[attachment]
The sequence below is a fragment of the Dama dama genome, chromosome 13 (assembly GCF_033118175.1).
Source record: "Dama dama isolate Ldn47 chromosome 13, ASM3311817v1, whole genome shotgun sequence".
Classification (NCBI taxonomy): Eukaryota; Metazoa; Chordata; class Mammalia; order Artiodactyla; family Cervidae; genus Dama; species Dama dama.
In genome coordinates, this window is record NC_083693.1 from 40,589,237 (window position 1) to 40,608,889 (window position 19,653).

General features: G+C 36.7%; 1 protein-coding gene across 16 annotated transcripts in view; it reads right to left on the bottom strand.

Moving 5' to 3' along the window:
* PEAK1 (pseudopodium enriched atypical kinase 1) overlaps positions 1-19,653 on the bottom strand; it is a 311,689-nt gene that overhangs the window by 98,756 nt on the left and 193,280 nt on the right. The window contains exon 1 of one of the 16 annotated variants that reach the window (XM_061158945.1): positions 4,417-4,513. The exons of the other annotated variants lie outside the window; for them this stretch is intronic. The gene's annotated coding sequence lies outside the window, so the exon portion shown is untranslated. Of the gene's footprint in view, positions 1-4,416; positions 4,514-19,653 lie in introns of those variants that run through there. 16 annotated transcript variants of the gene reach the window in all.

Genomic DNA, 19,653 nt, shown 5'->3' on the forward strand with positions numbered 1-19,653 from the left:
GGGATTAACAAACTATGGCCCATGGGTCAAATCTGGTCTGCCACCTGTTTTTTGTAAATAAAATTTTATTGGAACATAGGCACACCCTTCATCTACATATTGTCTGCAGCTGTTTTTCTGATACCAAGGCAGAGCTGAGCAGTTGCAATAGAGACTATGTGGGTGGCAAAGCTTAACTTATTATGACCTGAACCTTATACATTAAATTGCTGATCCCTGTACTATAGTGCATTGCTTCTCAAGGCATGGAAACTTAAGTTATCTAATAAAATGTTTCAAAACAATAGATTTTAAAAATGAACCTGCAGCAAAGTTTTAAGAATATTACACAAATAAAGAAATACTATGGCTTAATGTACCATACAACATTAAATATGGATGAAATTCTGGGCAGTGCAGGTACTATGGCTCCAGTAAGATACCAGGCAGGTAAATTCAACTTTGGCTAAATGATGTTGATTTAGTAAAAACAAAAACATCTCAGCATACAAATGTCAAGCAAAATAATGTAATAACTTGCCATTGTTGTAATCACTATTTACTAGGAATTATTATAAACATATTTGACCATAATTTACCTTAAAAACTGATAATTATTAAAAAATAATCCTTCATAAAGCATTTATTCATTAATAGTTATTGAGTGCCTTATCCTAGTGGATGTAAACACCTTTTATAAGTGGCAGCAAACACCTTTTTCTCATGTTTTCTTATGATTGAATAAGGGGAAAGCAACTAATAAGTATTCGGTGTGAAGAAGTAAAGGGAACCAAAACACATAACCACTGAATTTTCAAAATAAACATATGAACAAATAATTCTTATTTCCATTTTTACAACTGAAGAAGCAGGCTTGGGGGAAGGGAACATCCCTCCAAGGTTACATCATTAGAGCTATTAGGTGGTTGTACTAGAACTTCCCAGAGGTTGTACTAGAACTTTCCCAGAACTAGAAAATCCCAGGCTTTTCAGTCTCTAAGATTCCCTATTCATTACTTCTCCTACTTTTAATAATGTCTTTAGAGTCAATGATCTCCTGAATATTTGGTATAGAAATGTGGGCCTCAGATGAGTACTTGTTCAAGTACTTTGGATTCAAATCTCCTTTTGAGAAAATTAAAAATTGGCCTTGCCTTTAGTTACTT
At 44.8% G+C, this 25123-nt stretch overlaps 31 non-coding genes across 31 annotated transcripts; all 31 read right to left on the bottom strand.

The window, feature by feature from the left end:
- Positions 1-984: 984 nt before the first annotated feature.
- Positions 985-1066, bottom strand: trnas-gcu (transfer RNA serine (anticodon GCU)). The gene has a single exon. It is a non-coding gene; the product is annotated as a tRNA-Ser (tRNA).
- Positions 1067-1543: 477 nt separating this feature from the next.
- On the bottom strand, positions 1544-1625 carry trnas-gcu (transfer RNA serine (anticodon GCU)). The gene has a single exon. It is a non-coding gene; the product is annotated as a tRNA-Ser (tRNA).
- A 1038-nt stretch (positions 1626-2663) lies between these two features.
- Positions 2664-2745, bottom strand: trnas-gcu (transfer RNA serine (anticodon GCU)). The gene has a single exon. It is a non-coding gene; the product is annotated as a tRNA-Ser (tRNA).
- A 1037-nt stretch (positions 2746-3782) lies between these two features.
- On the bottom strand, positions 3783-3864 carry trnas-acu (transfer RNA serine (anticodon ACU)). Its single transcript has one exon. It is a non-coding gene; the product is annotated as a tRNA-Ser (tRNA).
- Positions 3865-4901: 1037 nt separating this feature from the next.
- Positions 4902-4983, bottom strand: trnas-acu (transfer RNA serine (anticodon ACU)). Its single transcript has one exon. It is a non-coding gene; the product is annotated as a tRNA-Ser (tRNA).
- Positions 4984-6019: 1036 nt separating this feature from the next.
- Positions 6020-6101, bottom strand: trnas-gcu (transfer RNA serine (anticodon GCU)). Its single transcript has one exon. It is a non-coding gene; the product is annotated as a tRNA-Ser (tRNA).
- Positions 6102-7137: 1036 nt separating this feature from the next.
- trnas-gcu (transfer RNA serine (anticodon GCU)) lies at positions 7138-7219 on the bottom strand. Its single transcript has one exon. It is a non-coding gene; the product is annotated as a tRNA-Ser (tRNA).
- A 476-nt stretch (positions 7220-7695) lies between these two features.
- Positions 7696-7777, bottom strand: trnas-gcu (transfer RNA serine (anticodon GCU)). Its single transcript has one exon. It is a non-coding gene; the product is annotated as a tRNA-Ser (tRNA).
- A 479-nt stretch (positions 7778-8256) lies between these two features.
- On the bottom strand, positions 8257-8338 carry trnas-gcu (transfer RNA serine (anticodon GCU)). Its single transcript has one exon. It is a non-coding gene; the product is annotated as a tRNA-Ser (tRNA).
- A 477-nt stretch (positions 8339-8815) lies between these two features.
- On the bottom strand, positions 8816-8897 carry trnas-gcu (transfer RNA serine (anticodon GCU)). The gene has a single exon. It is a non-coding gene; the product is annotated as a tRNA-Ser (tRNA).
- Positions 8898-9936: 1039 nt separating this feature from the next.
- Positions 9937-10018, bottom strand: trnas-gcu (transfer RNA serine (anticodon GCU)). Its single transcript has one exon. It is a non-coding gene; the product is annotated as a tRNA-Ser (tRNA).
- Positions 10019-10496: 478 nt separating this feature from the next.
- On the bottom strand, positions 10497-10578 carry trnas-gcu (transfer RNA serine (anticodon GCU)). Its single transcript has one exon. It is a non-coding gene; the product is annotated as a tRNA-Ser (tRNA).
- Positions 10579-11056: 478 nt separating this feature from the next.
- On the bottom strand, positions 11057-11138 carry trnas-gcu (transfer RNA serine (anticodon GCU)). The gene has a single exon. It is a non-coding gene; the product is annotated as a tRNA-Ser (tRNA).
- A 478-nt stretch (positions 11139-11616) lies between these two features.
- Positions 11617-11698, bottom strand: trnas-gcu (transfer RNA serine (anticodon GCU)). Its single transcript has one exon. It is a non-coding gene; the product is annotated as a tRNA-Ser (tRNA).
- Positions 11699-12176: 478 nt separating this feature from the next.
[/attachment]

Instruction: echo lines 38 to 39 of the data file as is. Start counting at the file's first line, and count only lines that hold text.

- A 478-nt stretch (positions 11139-11616) lies between these two features.
- Positions 11617-11698, bottom strand: trnas-gcu (transfer RNA serine (anticodon GCU)). Its single transcript has one exon. It is a non-coding gene; the product is annotated as a tRNA-Ser (tRNA).